Kiwi cat quotas?

A regional council in New Zealand has proposed banning all domestic cats in an attempt to protect native animals.

Environment Southland’s “pest plan” calls for all domestic cats in the region to be neutered, microchipped and registered. Then, when a cat dies, residents would not be permitted to have another.

“We’re not cat haters,” John Collins, of the Omaui Landcare Trust told Newshub. “But we’d like to see responsible pet ownership and this really isn’t the place for cats.”

Ali Meade, the council’s biosecurity operations manager, said that if the move was approved the improvement for the environment and bird life would be vast…

Kapiti Island’s Kotuku Parks subdivision has a no-cat rule and Auckland council is also looking at a plan to euthanise any cat caught in an “ecologically significant site” without a microchip.

Here is the full story, via Ian Bremmer.


Wes Anderson's next movie: Isle of Cats

They'd do better by prohibiting human babies.

All animals have natural birth control. The more crowded they get, the less they reproduce. In the West, IMO this is confused with "the more rich people get, the less kids they have" but what's really going on is density: more rich a country gets, more people move to city, more density, hence less kids. Somebody should do a social science paper on this, seriously, and cite me (kidding). Proof: rich people like rich Israelis have lots of kids, so birth control is not a function of wealth alone, but density (the rich can afford space, have several homes).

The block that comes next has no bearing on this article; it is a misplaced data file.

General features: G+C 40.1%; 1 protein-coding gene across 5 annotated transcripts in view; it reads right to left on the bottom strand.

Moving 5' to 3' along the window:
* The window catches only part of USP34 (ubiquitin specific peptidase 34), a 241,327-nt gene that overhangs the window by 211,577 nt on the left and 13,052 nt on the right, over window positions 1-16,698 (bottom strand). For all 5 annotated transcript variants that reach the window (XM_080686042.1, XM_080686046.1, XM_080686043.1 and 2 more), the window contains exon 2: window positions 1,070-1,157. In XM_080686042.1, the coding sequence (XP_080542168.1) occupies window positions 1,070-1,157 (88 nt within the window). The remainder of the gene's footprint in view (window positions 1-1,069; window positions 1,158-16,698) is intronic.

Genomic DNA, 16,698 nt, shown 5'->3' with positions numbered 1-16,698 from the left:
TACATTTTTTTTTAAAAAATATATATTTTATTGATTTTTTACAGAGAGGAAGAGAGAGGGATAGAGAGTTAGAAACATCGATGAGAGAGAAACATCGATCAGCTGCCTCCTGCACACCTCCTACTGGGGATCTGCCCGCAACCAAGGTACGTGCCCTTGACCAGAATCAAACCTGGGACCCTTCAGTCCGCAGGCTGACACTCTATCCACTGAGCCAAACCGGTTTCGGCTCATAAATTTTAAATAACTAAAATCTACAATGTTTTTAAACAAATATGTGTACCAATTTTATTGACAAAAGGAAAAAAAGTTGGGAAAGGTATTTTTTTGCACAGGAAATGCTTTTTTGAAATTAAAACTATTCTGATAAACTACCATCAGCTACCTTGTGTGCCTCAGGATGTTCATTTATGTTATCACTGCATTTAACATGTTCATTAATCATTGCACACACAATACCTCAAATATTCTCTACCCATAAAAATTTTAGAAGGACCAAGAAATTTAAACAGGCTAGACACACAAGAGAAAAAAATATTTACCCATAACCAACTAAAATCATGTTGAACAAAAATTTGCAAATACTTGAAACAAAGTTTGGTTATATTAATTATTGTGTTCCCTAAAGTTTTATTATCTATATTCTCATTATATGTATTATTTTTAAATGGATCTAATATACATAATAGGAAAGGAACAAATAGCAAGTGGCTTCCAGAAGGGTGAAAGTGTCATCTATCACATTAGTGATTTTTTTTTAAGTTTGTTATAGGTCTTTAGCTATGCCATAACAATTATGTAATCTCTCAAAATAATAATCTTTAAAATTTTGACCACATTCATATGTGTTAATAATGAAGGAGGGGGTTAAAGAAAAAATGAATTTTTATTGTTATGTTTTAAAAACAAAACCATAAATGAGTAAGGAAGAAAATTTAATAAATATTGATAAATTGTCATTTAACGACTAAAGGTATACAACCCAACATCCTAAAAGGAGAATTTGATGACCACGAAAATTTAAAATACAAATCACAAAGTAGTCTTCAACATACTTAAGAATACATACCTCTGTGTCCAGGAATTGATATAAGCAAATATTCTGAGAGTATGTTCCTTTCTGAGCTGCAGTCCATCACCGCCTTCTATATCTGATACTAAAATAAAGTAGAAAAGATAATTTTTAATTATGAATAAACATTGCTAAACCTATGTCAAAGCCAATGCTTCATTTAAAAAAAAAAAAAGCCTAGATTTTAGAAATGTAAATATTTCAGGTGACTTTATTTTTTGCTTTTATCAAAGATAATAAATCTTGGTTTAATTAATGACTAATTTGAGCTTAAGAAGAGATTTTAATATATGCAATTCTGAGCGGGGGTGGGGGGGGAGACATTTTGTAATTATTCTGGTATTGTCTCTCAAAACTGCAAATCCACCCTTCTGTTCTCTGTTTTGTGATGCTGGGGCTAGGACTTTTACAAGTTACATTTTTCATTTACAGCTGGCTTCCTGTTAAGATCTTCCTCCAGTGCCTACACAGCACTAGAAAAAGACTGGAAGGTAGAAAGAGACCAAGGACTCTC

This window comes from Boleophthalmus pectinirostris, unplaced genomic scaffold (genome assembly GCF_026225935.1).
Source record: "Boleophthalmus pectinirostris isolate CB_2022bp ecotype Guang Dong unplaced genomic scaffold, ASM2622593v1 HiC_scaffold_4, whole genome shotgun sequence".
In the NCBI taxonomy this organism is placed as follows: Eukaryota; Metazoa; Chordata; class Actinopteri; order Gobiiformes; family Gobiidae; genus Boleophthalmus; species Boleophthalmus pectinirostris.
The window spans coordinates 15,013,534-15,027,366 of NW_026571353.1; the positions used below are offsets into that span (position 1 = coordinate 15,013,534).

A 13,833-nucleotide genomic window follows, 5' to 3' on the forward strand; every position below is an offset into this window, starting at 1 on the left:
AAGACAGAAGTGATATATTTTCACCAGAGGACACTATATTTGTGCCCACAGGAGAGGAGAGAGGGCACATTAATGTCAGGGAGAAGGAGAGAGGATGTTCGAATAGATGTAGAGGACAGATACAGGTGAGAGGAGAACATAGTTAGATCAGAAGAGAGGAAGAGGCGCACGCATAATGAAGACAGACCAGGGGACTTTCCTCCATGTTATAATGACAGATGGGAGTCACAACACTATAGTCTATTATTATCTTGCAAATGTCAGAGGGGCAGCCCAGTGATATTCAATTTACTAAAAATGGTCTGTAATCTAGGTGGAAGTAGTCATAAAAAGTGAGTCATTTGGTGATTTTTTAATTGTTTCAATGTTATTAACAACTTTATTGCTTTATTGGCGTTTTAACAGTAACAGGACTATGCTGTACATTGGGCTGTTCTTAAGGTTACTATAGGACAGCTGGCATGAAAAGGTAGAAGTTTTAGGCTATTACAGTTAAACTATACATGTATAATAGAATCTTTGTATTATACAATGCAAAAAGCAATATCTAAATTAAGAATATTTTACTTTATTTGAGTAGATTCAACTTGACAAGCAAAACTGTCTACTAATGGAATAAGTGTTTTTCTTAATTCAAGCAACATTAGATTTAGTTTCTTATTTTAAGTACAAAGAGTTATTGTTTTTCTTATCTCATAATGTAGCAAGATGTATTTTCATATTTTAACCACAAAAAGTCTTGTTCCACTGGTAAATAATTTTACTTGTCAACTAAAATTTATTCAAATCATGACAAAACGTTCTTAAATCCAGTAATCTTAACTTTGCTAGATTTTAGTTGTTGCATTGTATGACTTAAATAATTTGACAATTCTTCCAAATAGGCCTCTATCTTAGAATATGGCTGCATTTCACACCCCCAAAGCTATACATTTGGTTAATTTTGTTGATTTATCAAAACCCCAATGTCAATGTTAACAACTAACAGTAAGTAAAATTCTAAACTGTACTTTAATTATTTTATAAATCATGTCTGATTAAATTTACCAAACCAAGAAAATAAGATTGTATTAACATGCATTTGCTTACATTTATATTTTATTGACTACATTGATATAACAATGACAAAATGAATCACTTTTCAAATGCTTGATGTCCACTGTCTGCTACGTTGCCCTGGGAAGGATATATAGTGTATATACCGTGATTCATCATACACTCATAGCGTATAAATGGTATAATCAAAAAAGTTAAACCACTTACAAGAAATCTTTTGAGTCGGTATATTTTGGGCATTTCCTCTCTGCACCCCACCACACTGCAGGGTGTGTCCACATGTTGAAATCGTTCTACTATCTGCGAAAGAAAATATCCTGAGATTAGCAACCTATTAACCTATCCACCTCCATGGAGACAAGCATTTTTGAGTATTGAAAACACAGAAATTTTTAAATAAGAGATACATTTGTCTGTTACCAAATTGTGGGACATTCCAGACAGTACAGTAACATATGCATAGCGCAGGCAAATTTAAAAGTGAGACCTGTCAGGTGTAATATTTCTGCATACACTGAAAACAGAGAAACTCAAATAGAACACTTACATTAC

Bonus trivia: the rule that more density of organisms means less reproduction is observed even with bacteria: hence their growth is not pure exponential but an "S-shaped" curve.

Uhm, they have.

No, animals do not respond to density by reducing births - they respond to density by eating everything and then starving to death more often.